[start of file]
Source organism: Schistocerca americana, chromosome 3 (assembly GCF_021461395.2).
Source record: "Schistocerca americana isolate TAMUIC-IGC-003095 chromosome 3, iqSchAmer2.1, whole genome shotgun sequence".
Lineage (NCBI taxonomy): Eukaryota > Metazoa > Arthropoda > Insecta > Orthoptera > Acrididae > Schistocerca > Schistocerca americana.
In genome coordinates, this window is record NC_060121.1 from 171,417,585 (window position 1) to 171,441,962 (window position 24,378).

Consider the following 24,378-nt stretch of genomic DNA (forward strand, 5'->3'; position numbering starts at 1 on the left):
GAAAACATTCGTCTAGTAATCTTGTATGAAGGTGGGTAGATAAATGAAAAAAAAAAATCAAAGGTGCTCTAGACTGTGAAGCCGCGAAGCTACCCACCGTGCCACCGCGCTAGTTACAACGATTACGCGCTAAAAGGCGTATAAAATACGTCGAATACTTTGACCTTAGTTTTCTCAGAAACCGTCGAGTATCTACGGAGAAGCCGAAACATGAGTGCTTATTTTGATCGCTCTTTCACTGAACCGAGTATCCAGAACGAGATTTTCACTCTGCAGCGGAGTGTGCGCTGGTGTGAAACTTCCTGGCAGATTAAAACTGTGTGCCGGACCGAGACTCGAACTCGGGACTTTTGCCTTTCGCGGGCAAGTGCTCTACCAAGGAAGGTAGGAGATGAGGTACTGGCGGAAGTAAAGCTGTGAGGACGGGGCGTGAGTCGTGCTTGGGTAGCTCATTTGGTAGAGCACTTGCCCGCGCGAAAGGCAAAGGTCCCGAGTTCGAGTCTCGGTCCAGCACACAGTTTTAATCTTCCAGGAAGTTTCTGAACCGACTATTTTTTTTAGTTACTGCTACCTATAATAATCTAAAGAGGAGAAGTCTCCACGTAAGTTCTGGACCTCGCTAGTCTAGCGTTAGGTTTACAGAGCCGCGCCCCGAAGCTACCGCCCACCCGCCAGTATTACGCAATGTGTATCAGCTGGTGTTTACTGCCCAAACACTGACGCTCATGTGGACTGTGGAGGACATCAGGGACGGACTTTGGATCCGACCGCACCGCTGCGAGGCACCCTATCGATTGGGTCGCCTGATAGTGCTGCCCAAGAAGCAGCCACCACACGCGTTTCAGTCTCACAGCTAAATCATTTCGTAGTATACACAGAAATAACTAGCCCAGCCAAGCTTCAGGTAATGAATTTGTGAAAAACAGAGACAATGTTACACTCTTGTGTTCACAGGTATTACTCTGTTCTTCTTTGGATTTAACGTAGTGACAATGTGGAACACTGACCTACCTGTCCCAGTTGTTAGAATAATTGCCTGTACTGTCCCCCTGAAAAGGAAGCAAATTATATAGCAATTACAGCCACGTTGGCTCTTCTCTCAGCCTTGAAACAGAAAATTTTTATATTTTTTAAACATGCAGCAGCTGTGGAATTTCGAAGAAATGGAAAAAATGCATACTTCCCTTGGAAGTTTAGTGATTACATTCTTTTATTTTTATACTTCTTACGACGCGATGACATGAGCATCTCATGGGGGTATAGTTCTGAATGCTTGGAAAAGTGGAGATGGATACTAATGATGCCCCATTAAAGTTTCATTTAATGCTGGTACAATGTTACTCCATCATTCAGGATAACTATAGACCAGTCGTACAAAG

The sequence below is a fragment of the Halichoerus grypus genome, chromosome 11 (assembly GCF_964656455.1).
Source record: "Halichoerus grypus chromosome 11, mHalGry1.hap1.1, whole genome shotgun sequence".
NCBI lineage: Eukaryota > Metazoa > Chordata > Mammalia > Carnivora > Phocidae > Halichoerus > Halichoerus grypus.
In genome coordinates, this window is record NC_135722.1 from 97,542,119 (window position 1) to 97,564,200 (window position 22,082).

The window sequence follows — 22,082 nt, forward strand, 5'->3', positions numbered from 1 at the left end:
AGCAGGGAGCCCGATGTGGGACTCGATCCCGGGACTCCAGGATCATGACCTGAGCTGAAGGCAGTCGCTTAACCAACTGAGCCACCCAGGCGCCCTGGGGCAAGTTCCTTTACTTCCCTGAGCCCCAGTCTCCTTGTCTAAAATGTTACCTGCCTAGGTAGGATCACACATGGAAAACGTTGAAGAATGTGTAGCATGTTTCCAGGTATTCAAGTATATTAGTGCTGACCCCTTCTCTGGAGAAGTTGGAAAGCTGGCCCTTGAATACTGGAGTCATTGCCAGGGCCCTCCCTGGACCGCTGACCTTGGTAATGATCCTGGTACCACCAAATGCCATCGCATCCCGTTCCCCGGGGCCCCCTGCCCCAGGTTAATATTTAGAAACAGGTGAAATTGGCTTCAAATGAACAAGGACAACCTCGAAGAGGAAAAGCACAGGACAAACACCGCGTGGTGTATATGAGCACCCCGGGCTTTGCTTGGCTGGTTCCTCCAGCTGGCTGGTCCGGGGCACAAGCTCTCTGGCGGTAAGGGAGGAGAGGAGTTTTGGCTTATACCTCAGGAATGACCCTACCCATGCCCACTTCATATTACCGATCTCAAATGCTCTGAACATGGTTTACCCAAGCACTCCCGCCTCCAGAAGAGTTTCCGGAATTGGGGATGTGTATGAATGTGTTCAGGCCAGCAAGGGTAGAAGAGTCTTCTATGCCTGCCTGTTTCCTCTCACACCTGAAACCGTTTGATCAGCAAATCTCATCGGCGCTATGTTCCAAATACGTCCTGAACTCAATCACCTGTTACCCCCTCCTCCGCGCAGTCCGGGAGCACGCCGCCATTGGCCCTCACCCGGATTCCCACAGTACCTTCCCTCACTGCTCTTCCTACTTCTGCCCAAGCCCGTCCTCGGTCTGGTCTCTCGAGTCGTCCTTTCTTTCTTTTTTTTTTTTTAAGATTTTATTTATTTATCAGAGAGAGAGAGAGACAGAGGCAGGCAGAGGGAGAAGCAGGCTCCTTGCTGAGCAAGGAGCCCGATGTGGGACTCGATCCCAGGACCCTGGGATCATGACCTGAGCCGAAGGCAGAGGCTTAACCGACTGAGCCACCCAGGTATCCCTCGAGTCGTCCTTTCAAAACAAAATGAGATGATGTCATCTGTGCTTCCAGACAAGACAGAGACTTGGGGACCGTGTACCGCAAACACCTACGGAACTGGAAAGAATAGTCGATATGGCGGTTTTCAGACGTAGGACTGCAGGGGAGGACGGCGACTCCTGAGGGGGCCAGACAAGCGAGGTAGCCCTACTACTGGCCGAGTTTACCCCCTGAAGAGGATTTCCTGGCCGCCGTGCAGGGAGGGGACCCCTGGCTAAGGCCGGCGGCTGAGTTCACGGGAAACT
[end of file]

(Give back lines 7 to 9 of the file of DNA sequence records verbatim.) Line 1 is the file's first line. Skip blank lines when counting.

The sequence below is a fragment of the Halichoerus grypus genome, chromosome 11 (assembly GCF_964656455.1).
Source record: "Halichoerus grypus chromosome 11, mHalGry1.hap1.1, whole genome shotgun sequence".
NCBI lineage: Eukaryota > Metazoa > Chordata > Mammalia > Carnivora > Phocidae > Halichoerus > Halichoerus grypus.